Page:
I’m not sure if their definition of who is, and who isn’t ‘skilled’ is very helpful.

I do know that as the plans stand, they will hit the catering industry hard, making it harder for small businesses, and worse for customers.

I would urge Ministers to think again.

And I urge every MP here tonight to raise these issues in parliament.

And it’s not just the kebab business – but also the wider takeaway industry.

That’s why I am proud to chair the British Takeaway Campaign, advocating this multi-billion-pound sector of the economy.

And the thing about immigrants is – we work hard.

We want to get on.

We want to provide for our families.

We pay our taxes.

If we’re fortunate, we start successful businesses and create jobs for other people.

We add value to our communities and our country.

Just think of all the immigrants who shape our country, from Mo Farah to Raheem Stirling to Lord Bilimoria.

And this country has benefitted from every arrival, each contributing another stone to the mosaic of Britishness.

What is more British than fish and chips, a Chinese takeaway, a tikka masala or a donor kebab?

We are proud to be British, even if we were born somewhere else.

That’s the true strength of Britain.

Diverse, tolerant and ever-changing.

So, now we’re out of the European Union, let’s not descend into Little Englanders – let’s look upward and outwards.

Let’s open our doors to those who want to work hard and make a success of things.

Let’s look after one another – like at the With Love Café in Waterloo where we support homeless people by serving up fantastic coffee and giving people a helping hand.

3,000 meals for the homeless since we opened in August last year.

Let’s support our small businesses, with frictionless trade, fair business rates (or even scrapping business rates altogether and having a land tax), access to skilled workers from abroad like chefs, and other support for this vital sector.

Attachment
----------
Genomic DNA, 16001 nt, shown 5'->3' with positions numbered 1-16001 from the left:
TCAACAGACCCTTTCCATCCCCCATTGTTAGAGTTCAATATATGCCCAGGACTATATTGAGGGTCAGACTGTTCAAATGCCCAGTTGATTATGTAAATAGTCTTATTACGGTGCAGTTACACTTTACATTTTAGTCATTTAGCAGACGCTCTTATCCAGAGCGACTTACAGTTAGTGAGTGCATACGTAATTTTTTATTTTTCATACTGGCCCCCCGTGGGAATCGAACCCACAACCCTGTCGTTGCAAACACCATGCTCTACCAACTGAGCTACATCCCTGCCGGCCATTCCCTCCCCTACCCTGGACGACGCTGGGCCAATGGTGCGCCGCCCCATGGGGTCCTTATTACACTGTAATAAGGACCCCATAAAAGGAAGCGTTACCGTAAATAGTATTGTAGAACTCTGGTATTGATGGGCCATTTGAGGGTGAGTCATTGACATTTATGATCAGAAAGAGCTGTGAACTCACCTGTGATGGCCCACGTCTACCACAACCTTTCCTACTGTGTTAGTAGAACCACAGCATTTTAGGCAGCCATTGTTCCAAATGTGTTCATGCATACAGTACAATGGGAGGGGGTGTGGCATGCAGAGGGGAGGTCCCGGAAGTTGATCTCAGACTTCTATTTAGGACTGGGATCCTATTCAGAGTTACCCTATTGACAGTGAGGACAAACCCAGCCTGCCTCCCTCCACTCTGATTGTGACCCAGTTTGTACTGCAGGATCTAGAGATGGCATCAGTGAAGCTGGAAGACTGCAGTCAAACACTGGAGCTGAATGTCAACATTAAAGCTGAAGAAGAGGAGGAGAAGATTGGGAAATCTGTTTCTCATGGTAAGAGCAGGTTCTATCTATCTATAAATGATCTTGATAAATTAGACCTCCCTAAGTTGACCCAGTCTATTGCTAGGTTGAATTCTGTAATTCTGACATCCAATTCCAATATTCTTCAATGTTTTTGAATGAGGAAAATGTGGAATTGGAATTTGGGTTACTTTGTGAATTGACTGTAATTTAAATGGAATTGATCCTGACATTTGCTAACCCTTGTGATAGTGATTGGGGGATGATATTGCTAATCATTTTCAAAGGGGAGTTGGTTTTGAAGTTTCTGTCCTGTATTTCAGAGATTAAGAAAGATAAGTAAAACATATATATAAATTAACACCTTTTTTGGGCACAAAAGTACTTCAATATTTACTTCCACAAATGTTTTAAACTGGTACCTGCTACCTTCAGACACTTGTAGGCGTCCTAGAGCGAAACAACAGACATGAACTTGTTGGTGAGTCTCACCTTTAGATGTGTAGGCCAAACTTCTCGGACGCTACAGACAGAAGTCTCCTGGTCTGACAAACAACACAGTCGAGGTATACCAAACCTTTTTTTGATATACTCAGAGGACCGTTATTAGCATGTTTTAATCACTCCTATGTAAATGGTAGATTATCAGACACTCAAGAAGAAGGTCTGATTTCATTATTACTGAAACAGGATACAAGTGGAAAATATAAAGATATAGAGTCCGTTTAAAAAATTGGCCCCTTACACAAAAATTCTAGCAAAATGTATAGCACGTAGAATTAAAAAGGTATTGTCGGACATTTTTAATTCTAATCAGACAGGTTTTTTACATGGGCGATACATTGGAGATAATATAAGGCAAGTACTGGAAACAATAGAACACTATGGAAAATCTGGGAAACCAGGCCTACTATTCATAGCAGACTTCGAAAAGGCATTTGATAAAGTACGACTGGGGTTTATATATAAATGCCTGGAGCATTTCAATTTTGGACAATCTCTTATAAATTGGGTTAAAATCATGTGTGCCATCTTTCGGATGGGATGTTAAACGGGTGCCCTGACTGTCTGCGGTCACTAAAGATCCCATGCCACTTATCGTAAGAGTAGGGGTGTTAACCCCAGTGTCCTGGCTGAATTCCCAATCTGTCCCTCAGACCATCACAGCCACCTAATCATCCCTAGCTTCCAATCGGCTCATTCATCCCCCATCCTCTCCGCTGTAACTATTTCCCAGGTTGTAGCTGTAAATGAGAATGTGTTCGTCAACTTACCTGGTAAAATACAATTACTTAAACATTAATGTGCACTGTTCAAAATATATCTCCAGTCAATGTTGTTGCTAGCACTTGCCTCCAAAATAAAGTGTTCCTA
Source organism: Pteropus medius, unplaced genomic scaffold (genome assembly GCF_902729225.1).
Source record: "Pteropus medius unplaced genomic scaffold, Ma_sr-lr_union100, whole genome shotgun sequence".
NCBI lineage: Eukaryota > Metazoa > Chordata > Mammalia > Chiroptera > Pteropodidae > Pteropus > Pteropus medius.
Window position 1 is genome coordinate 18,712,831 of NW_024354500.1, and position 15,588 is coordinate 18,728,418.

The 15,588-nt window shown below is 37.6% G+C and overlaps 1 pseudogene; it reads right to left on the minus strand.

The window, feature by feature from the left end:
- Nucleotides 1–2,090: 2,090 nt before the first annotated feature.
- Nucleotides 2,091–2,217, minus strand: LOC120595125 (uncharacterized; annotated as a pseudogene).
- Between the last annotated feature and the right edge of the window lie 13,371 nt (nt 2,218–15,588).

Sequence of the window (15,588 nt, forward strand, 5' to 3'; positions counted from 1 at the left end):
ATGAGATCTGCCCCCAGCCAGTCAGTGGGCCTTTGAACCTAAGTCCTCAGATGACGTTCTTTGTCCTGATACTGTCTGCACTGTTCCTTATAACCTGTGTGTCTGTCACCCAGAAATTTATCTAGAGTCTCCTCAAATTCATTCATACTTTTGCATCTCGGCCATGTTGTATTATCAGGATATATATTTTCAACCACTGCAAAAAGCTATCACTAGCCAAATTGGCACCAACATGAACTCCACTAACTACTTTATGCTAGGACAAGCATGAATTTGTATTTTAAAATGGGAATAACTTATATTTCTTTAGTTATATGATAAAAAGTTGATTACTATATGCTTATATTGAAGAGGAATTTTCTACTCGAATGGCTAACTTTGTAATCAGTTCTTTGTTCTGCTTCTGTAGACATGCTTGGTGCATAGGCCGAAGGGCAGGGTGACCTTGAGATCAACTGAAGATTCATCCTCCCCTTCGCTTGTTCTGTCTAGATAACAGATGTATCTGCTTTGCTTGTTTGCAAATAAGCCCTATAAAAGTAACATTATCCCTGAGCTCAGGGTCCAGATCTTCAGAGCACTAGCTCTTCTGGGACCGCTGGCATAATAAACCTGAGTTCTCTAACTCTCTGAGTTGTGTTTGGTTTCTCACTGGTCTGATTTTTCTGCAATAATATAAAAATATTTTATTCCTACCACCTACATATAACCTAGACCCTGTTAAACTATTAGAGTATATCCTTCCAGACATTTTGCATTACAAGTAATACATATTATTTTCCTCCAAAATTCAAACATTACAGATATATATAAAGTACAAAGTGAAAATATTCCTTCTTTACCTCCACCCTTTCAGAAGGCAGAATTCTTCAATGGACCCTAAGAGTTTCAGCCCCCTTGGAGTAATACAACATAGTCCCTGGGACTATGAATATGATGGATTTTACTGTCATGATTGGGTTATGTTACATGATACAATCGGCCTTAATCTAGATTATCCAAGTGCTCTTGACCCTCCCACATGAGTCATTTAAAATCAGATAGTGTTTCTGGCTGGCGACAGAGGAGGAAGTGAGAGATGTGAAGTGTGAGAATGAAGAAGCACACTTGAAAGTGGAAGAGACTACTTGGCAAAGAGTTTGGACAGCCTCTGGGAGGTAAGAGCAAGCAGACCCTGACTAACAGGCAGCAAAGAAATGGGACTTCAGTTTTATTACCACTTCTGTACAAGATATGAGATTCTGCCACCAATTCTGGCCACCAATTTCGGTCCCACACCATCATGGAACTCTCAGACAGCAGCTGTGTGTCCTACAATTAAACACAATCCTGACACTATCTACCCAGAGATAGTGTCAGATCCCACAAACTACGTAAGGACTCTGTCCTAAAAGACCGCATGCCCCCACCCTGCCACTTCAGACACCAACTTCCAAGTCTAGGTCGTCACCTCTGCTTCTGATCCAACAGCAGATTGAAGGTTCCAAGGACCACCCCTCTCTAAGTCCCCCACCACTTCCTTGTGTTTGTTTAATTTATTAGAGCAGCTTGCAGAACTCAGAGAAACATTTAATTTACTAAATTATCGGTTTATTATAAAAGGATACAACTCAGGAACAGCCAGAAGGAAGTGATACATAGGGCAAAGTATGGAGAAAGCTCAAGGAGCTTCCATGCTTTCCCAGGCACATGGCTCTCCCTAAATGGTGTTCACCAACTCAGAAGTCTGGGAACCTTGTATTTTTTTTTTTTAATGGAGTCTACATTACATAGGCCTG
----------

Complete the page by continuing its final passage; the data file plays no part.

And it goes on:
I hope the Government’s new T-level will address the skills shortage in our industry – but it is not due to be rolled out for three years – what are we meant to do in the meantime?

Don’t forget SMEs account for three fifths of the jobs and around half of turnover in the UK private sector.

Again, we cannot close the door on talent and energy.

Let’s fight the rise in racism and reported hate crimes – often small businesses are at the sharp end of racist attacks and abuse, and let’s work with our police and campaigns like the brilliant Show Racism the Red Card, who are our chosen charity this year.

Welcome , guys.

This year, more than ever, let’s make our country live up to its promise – a free, fair, diverse, tolerant and vibrant place to live and work, no matter where you’re from or whatever your dreams.

We have more nominations for this years Kebab Awards than ever before.

From Whitley Bay to Woking, from Hastings to Hackney.

And let me thank our British Kebab Award judges for their efforts this year.

And to everyone who nominated their favourite kebab house and restaurant.

I know the quality is high, the competition is fierce, and the judges’ job has been hard.

I am looking to finding out the winners shortly.

Before we make this year’s awards, we’re here tonight thanks to the generosity of several great friends of ours, and I’m going to name them all;

I know you will want to show your gratitude for their hospitality:

• Just Eat

• Unilever And Ben & Jerry’s

• Coca Cola

• Bookers

• Big K

• Cobra beer



Plus all the business leaders here tonight who might become future sponsors!

I’d like to thank all the staff and volunteers at CEFTUS, Niall, Ayla, Victoria, Anil, Harun, Olcay, Ali Haydar, Svetlana and Sezgin, and the staff of the Madhus Catering and Westminster Plaza Hotel for hosting us, and to all of you for making tonight such a success.

And one very special person I would like to thank – my wife Raife.

Friends, nearly three thousand years ago, humans were eating kebabs.

Tonight, people across the UK are eating kebabs.

And I am sure that in another three thousand years, if we last as long, there will still be kebabs.

Thank you.